Surprise Medical Bills Leave Kansans Struggling To Pay. Lawmakers Say These Ideas Would Help
TOPEKA, Kansas — A flurry of proposals in the Kansas Statehouse this session take aim at rising medical costs, including one that may be the state’s first attempt to rein in “surprise bills.”
Republican Sen. Richard Hilderbrand has introduced two price-transparency proposals and Democratic Sen. Barbara Bollier unveiled a plan to join 28 other states with consumer protection laws against such bills.
Surprise bills come, for example, when you’re being treated in-network but an out-of-network medical professional gets involved. To collect more than your insurer will pay, the out-of-network providers send you extra bills directly.
Kansas may be a hotspot for surprise bills, according to the Kaiser Family Foundation. Only Congress can fix the issue completely, because states can’t help people with many job-based health plans that fall under federal jurisdiction.
Still, slow progress in Washington, D.C., has spurred states to pass at least partial fixes. In Kansas, any partial fix could shield more than 600,000 people on state-regulated health plans.
Nationally, Yale University researchers estimate that limiting surprise bills could save tens of billions of dollars a year in health care spending.
Here’s a quick look at the ideas from Bollier and Hilderbrand.
A partial ban
The proposal from Bollier, who’s running for an open U.S. Senate seat this year, would require the insurer and biller (say, a doctor or hospital) to duke it out without sending surprise bills to the patient.
The biller could accept the insurer’s median in-network payout for the procedure, or try negotiating upward. If talks fall apart, an independent mediator would side with the more reasonable offer, and the loser would pay for the mediation.
Bollier, a doctor from Mission Hills, argues her legislation would keep prices fair for providers and patients alike.
“The actual patient doesn't end up in debt — and unexpected debt,” she said, “when they have done everything right to the best of their knowledge.”
Jack Hoadley, a professor emeritus at Georgetown University’s Health Policy Institute, tracks surprise billing laws and said many states fall short of addressing the matter adequately.
A good law, he said, needs to cover both emergency care and in-network hospitals. It needs to clarify that insurers and billers must settle up without involving the patient, and how to do so.
On first read, he said, Bollier’s plan appears to hit the mark. But it’s unclear whether the bill will get a hearing in the GOP-controlled legislature. Inquiries to insurance committee chairman Sen. Robert Olson went unanswered.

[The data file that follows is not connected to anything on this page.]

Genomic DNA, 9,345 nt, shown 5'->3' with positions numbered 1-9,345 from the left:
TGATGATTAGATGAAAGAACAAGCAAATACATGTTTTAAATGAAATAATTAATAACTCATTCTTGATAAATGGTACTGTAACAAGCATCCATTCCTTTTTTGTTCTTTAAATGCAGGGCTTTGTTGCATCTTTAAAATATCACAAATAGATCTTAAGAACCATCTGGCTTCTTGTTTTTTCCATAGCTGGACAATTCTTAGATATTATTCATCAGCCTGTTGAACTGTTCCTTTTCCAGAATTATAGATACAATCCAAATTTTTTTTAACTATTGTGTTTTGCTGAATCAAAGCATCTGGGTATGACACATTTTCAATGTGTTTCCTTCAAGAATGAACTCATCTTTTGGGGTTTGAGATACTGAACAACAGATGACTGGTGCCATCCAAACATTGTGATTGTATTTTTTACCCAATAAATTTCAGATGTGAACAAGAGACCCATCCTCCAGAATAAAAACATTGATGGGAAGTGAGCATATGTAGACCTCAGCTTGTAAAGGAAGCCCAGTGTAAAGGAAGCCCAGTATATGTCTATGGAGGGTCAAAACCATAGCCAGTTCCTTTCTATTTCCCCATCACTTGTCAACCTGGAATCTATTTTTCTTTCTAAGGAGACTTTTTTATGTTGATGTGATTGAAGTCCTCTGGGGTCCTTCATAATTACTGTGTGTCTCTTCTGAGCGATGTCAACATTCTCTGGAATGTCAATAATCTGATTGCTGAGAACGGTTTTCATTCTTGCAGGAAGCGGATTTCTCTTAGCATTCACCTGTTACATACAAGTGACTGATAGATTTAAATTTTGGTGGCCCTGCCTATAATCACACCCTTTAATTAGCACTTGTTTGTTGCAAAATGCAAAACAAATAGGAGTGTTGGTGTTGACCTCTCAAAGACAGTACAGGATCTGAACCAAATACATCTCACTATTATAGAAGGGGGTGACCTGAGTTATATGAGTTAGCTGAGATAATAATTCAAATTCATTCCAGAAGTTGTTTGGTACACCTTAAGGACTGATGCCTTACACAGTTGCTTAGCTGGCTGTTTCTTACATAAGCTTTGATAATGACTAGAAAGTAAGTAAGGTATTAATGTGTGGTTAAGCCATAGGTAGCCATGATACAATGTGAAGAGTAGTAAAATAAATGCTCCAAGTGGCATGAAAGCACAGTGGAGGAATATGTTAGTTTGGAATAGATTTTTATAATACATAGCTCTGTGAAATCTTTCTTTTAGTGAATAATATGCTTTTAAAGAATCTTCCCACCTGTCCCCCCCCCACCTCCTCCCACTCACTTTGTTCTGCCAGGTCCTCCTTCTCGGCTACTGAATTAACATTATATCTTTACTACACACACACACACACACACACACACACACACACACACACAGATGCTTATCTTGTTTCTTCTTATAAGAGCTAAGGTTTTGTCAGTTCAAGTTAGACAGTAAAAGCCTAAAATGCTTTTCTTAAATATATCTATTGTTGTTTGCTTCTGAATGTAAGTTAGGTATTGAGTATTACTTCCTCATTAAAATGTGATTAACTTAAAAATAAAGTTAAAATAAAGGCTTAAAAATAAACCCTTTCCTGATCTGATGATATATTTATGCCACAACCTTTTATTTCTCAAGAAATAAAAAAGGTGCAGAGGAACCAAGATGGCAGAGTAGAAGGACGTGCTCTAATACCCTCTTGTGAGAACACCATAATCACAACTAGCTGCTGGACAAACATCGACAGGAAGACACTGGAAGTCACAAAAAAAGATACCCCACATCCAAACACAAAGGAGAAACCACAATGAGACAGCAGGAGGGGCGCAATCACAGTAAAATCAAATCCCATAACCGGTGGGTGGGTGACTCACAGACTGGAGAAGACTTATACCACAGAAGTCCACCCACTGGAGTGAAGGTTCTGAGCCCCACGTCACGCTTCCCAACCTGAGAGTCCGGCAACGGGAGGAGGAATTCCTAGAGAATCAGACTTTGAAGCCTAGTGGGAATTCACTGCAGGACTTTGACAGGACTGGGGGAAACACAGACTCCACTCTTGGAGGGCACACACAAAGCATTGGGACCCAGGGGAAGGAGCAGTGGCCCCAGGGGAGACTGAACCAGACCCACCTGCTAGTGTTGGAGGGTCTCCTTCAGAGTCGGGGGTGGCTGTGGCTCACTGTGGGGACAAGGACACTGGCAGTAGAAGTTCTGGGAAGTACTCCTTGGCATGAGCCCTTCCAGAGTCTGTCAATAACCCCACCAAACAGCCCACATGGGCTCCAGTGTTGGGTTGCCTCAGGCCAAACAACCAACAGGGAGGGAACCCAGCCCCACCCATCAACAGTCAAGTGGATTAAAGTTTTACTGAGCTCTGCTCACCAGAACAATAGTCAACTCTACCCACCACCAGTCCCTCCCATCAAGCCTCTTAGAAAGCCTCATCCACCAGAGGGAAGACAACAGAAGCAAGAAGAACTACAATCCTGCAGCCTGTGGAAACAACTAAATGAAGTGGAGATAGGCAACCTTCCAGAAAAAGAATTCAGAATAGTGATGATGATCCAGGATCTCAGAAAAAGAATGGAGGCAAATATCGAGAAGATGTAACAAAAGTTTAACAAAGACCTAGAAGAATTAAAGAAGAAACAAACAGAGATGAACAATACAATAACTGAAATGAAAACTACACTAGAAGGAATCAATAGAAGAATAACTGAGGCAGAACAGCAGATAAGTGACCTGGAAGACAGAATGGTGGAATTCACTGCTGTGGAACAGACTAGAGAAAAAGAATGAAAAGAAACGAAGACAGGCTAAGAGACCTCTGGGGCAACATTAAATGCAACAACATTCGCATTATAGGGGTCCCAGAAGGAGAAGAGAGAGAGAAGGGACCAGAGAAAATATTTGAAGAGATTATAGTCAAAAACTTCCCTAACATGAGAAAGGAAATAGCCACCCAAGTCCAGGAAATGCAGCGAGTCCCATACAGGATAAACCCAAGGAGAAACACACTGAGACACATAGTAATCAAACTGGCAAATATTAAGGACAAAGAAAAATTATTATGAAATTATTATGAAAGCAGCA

The Kansas Hospital Association and Kansas Medical Society said they are reviewing the bill and haven’t taken positions.
One of Hilderbrand’s proposals would let patients request price lists for the most common services at their hospitals or doctor’s offices. The other bill would entitle them to price estimates for any treatments or services expected to cost more than $500.
Health care providers wouldn’t be bound by the figures, but required to make a “good faith effort” at projecting their prices.
“These aren’t silver bullets,” the southeast Kansas senator said, “but it’s a small piece of the puzzle.”
Insurers would clarify for patients what the final charges would likely be (based on the estimate), and how the insurer and patient would split the bill.
The Kansas Medical Society said the idea is “well-intentioned,” but argues it wouldn’t necessarily give an accurate picture of out-of-pocket costs for several reasons. For example, a single surgery can involve several different billers — the hospital, the surgeon, the anesthetist.
The Kansas Hospital Association had similar objections and said hospitals already work with patients to help them understand how much things cost, such as when planning for a birth.
Also, hospitals are federally required to publish online chargemasters, a kind of price list.
However, chargemasters often contain jargon and shorthand that patients can’t easily navigate on their own, and they don’t reflect what hospitals ultimately charge insurance companies.
Hospitals are fighting a federal push to reveal those much more common and telling rates, the Wall Street Journal has reported. Health care providers and insurers consider them proprietary.
Celia Llopis-Jepsen reports on consumer health and education for the Kansas News Service. You can follow her on Twitter @Celia_LJ or email her at celia (at) kcur (dot) org. The Kansas News Service is a collaboration of KCUR, Kansas Public Radio, KMUW and High Plains Public Radio focused on the health and well-being of Kansans, their communities and civic life.
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